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Poetry and Medicine
January 16, 2013

Compound Depressed Fracture

Author Affiliations

Poetry and Medicine Section Editor: Charlene Breedlove, Associate Editor. Poems may be submitted to

Author Affiliation: Ross, California (

JAMA. 2013;309(3):215. doi:10.1001/jama.2012.13644

His home, before the bus ran it down,
was a cardboard box.
A piece of his skull was trepanned
and housed
in a hollow that lay near his heart.
They put Humpty Dumpty back together
again, and you took
your son home. But when you let go
the sitter (no rehab would
take him so long as he needed a sitter),
he fell again. Such interrupture. How can
a mother tend to her orchard?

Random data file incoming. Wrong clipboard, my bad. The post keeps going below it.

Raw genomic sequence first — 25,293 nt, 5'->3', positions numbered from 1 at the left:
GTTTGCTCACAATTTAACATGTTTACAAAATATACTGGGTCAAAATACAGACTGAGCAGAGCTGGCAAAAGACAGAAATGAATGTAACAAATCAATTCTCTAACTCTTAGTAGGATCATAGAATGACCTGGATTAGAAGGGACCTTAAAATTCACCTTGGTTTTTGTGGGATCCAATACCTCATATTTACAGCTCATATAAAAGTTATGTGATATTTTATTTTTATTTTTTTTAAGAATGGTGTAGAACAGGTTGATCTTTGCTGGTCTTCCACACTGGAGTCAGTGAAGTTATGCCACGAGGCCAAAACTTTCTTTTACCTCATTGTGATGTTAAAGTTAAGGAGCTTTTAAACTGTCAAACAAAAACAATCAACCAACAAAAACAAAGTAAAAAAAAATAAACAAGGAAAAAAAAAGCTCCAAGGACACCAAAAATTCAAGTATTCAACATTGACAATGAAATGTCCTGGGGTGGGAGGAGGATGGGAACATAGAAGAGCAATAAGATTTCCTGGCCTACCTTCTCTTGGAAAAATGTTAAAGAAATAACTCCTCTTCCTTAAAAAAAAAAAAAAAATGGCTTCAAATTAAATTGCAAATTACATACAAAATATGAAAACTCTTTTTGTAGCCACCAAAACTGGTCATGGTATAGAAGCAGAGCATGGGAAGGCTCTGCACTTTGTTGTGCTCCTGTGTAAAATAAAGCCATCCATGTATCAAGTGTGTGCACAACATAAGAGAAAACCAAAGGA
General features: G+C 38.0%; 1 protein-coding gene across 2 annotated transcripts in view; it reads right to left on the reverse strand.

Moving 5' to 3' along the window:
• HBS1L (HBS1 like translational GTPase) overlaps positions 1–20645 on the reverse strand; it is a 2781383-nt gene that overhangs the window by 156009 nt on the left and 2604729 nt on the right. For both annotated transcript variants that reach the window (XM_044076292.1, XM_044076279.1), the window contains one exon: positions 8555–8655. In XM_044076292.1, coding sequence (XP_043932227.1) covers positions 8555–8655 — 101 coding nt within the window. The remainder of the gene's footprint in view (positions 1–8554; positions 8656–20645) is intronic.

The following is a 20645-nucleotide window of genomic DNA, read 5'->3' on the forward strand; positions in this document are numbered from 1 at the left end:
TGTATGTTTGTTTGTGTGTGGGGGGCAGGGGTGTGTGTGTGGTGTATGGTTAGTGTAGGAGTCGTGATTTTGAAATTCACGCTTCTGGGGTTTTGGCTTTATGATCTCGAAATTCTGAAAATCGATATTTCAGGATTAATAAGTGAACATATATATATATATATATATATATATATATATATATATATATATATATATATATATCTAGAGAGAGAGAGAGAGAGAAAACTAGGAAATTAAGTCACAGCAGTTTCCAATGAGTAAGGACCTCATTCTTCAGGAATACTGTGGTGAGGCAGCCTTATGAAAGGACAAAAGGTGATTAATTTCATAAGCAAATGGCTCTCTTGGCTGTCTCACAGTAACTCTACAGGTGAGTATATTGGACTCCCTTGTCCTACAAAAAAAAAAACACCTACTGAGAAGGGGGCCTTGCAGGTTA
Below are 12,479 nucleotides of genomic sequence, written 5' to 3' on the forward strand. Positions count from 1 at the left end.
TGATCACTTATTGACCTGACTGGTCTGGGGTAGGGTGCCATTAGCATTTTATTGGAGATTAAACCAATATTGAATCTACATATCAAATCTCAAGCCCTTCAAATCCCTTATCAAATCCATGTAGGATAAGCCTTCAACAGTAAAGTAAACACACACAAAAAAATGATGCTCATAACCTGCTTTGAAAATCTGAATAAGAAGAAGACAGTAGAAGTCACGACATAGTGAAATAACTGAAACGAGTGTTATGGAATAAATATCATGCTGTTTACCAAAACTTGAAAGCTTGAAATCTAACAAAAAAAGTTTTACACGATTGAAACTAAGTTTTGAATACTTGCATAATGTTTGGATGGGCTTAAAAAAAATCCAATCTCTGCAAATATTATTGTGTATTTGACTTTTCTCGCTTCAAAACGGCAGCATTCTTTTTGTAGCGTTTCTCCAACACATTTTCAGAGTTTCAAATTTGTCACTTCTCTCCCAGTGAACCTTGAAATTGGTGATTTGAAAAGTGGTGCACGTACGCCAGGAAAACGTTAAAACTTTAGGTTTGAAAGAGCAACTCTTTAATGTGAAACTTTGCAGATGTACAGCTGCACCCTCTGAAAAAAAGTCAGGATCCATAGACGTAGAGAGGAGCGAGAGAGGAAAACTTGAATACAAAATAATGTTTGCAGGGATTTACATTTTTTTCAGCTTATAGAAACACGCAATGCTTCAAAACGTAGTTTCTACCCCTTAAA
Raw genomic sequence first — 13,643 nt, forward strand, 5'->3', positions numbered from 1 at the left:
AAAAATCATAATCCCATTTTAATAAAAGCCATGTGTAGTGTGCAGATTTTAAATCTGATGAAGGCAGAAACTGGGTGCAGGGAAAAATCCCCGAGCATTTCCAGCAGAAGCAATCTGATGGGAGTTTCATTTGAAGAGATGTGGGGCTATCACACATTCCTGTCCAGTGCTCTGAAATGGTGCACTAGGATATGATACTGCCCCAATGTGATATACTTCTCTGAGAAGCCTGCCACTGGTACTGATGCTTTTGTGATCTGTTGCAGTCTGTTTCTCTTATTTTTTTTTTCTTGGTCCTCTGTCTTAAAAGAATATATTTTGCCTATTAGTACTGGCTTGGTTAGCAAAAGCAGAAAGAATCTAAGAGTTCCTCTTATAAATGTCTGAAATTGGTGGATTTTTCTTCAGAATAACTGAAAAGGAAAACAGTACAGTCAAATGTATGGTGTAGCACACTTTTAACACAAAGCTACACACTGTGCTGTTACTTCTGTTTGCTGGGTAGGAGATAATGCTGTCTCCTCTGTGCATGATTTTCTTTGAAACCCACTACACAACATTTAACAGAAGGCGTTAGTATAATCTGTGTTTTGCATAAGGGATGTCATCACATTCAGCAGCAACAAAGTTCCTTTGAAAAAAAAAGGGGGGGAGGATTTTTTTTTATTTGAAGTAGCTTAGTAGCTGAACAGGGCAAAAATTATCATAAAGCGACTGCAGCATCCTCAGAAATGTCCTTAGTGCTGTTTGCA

The sun continues its consort with bones
and seeds, skin no more
than a wet petal translucent on pavement.
Your eyes bell with water. Salt is poured
at the root of your heart.
Words are strung like beads in the dark
of the crazy ward.
Each hour is a weal on the body of days,
and you are a samovar that will not boil
dry. You know just what
this is—at best, the outermost shell
of a Russian Doll tragedy
that began with a birth. Or even before.

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